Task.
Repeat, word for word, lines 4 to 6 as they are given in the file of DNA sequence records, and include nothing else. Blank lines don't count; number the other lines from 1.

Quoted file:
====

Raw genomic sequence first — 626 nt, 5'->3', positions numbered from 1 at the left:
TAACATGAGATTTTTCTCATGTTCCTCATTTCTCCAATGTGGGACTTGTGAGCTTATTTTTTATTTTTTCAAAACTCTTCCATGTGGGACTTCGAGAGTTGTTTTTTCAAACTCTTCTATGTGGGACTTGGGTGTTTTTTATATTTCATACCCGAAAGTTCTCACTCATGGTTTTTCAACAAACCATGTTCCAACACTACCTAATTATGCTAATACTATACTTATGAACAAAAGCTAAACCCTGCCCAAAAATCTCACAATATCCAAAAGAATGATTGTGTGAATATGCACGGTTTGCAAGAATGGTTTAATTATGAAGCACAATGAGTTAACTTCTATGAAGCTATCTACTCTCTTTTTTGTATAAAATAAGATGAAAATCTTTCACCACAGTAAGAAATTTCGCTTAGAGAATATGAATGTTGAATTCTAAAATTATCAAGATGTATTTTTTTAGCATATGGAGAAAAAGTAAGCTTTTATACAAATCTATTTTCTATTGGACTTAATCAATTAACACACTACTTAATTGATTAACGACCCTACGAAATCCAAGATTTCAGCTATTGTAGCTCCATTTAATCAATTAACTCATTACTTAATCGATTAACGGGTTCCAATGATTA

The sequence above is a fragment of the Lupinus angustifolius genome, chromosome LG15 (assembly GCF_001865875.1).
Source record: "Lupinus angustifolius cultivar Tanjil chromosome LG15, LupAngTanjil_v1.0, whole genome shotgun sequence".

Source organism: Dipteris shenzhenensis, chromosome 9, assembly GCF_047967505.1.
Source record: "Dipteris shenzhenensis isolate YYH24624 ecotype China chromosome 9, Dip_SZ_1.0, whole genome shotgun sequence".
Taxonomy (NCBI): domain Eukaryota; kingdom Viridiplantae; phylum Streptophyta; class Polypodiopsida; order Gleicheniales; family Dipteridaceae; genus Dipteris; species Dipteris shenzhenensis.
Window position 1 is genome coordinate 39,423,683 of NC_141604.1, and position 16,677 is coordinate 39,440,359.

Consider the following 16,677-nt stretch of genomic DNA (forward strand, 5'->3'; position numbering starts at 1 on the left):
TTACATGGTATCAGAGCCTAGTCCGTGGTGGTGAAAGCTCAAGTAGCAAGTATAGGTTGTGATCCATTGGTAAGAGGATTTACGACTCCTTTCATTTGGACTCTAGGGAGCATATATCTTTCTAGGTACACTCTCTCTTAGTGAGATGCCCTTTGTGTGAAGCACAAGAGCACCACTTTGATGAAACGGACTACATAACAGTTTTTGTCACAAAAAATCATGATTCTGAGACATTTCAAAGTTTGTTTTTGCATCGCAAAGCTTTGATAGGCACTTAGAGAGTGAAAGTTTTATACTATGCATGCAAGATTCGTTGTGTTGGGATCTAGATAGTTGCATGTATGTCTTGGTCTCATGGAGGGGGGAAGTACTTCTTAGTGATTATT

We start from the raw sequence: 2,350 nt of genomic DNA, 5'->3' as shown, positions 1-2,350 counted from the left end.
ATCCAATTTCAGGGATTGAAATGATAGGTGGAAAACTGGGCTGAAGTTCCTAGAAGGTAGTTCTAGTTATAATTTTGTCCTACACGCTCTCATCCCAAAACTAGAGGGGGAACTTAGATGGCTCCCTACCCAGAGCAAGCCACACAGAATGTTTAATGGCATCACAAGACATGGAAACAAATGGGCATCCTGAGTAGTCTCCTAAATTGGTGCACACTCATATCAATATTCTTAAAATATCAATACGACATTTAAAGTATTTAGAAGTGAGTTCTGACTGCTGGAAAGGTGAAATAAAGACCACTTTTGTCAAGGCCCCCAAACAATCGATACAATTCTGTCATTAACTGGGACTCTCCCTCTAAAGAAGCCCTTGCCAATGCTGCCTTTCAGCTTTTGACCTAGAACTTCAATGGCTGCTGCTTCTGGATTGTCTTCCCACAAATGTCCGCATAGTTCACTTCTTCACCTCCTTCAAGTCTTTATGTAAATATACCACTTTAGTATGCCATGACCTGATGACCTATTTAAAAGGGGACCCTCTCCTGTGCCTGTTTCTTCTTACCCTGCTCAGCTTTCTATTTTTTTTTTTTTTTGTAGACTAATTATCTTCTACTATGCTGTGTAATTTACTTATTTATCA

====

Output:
Source record: "Lupinus angustifolius cultivar Tanjil chromosome LG15, LupAngTanjil_v1.0, whole genome shotgun sequence".

Source organism: Dipteris shenzhenensis, chromosome 9, assembly GCF_047967505.1.
Source record: "Dipteris shenzhenensis isolate YYH24624 ecotype China chromosome 9, Dip_SZ_1.0, whole genome shotgun sequence".